For many, “Eric Pacinos” is just another way to say “international celebrity barber.”  When Eric is not cutting Nas’ hair at the Cannes Film Festival or trimming up Jay-Z for an album cover shoot in New York, he is promoting his wildly successful line of quality hair products and speaking at hair shows all over the world. He definitely has it goin’ on like no one else in the industry.

So you can imagine how excited I was to get a few minutes with him, one of my biggest goals since I started my interview channel. We met up at Premier Expo in Orlando and Eric did not disappoint. You will want to view the whole interview on  my YouTube, larrythebarberman@barbers.tv

Eric: Started with no food in the fridge, young son

Eric’s life story is more inspiring than most, so I asked him to dive right into it.

He said he started cutting his own hair in his childhood bathroom, then graduated to cutting his friends for a small fee. “I was going to school with money in my pocket, and it felt good,” he told me, “not just because of the money but because I was making my friends look good.  That was the defining point. Always trying to transform all my friends; more than just a haircut.“

Even joining the Navy couldn’t separate Eric from his calling. “I always found myself cutting hair on the ship, and even when I was going out with my friends, I would say “Before we go, let me cut your hair.”  That is when I thought I should go to night school to get my license.”

But post-Navy he was still 500 hours short in his studies and had a young son to care for. The times were desperate. “At that point my son was three, and I had hit rock bottom. I could not find a job, and it was like, ‘Man, my son’s got to eat!’”

“That is when I took barbering seriously,” he continues. “Because I did not want that feeling of being hungry anymore,  that feeling of not seeing my child eat. I know what it feels like to know you have nothing in the refrigerator when you open it up.  I know what it feels like to use the restroom in your own house and not have toilet paper.  I literally would go to McDonald’s and leave with extra napkins. Don’t tell this to McDonald’s, but I did it just to have toilet paper in the house.”

“It was hurtful as a man,” he continues. “ So I think I attribute any success or whatever you call it – I just don’t  feel I am as successful as I could possibly become – but I attribute that to desperation and the necessities of living. I never want to go back to that.”

Eric eventually obtained a license and found work.  For many, that might be the happy end of the story, but Eric found the fire inside was burning hotter than ever. “I knew I wanted more than just being a barber,” he told me.

Sacrifice and persistence to build barbering success

Before we got into Eric’s accomplishments, I wanted to know more about his trials and tribulations coming up. As usual, he was candid.

“One of the biggest was all different types of sacrifice, from working long hours to having a dream and not having people believe it,” he said.

“Not knowing, not being educated was the biggest trail, having no blueprint,” he recalls. “I had to create ways of figuring things out because we didn’t have social media, there was no book about creating a barber shop and creating a product brand. There was nothing.  That was the biggest trial, just not knowing where to start.”  This experience, he said, makes him an eager mentor to other young barbers today.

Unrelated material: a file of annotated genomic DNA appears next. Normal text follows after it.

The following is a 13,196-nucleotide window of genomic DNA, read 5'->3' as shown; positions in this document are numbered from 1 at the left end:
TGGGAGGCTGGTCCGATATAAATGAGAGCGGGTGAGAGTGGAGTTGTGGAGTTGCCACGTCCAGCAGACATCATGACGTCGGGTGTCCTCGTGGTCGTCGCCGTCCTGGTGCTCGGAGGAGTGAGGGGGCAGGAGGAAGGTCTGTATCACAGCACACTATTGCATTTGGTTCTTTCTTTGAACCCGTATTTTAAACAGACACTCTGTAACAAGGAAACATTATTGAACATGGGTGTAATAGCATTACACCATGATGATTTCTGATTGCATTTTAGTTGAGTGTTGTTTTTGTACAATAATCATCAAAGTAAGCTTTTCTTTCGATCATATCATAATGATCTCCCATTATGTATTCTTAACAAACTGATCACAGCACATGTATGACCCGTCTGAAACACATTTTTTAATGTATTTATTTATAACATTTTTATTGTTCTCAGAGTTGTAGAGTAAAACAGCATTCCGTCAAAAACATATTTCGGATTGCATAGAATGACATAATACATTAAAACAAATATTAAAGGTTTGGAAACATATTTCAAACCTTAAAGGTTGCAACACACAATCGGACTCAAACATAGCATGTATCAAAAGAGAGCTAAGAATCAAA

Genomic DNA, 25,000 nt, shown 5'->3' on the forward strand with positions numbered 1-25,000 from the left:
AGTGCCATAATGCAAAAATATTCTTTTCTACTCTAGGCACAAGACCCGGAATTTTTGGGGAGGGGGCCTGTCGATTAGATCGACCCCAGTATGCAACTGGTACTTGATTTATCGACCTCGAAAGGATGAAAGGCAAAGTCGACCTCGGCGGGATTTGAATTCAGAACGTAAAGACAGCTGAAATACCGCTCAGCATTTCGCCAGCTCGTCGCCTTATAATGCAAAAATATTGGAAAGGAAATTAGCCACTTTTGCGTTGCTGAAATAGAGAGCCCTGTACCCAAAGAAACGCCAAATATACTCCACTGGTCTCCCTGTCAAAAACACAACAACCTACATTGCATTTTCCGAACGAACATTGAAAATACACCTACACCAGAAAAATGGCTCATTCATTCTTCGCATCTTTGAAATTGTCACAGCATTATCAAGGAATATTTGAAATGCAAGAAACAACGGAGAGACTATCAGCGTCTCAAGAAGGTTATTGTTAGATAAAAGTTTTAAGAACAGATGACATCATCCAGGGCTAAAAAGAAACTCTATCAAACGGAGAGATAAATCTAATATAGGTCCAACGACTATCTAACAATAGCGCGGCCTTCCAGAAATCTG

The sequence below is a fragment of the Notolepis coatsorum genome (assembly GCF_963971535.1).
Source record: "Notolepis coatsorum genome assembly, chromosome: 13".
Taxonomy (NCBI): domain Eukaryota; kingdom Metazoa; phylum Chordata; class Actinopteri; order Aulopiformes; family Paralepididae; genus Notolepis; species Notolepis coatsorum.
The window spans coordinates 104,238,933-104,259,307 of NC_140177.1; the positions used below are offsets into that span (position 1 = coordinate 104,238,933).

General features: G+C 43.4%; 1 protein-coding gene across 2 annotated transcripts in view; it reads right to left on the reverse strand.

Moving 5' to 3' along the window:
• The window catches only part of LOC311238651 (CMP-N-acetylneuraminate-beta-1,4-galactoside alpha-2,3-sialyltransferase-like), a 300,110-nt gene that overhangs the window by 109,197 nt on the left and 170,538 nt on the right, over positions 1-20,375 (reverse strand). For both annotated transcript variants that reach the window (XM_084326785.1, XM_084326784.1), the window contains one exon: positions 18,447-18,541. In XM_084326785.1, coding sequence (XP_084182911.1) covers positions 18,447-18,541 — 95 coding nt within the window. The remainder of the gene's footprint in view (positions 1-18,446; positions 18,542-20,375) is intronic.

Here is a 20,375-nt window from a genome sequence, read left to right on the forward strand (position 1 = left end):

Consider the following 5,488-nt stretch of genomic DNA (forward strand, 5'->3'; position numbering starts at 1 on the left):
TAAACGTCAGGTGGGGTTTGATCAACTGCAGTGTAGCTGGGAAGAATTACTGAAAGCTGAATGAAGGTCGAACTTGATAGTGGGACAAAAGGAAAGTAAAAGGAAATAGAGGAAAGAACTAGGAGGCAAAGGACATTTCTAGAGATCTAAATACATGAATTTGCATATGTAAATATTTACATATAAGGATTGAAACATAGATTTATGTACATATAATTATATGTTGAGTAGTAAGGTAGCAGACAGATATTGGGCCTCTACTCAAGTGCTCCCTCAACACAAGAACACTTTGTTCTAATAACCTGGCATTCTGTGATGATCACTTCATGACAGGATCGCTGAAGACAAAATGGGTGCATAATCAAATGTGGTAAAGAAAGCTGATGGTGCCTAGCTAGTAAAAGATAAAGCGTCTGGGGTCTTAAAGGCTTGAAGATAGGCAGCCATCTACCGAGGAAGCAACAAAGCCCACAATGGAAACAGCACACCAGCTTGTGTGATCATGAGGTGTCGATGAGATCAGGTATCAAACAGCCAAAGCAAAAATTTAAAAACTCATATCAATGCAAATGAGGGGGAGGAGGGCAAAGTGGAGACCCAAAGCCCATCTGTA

“Thank God, what has helped me is Google. If it weren’t for Google I wouldn’t have done a lot of things. But you have to do your homework; you have to the studying.”

Eric: Every barber can increase sales by offering products…and a variety of brands

All along, Eric kept his entrepreneurial eyes open. “I created my own brand because a lot of the products we were using weren’t really good, they weren’t for the types of haircuts and hairstyles I  was creating.  I had to combine three or four different products, and I said, ‘Man, if someone would come out with a product that did these three or four things; from the hold to the texture being better, to it not being so diluted.’ I wanted something like a pomade-like matte with no shine finish.”

“I created these products to give my clients the best aids without sending them to a store to buy three or four different products to create that hairstyle.”

Eric strongly believes every shop should sell product. “I can’t emphasize enough: it is one of the easiest sells!  It will increase your sales dramatically,” he told me.

He added: “Once a client’s hair looks good, the first thing they will ask is, ‘What is that you put in my hair?’ If you have it on your shelf, if it is already there, they are going to leave with that. They are going to try to emulate the same style that you just did.”

Providing better customer service and increasing your sales – a no-brainer!

“And a month later they will be back for another haircut and more product. Some of these products cost as much as a haircut – our product is $16. You are selling another haircut by selling product.”

He recommends everyone step up and negotiate with product sales people, varying brands and asking for wholesale prices. “Diversify,” he said. “It’s like when you walk into a sneaker store you don’t just see just Nikes.  Give your client something to choose from. They might just ask you, ‘What is this?’ They might want to try it out ‘Will this work in my hair?’  ‘Sit down let’s try it.’ ‘Oh, yeah! I want this!”  It is that easy.”

Eric has realized enormous success with his high-quality products.

“Right now we have three men’s hair grooming products. One is the matte finish, which is a great hold but has no shine to it, which a lot of people like with the pomade haircuts.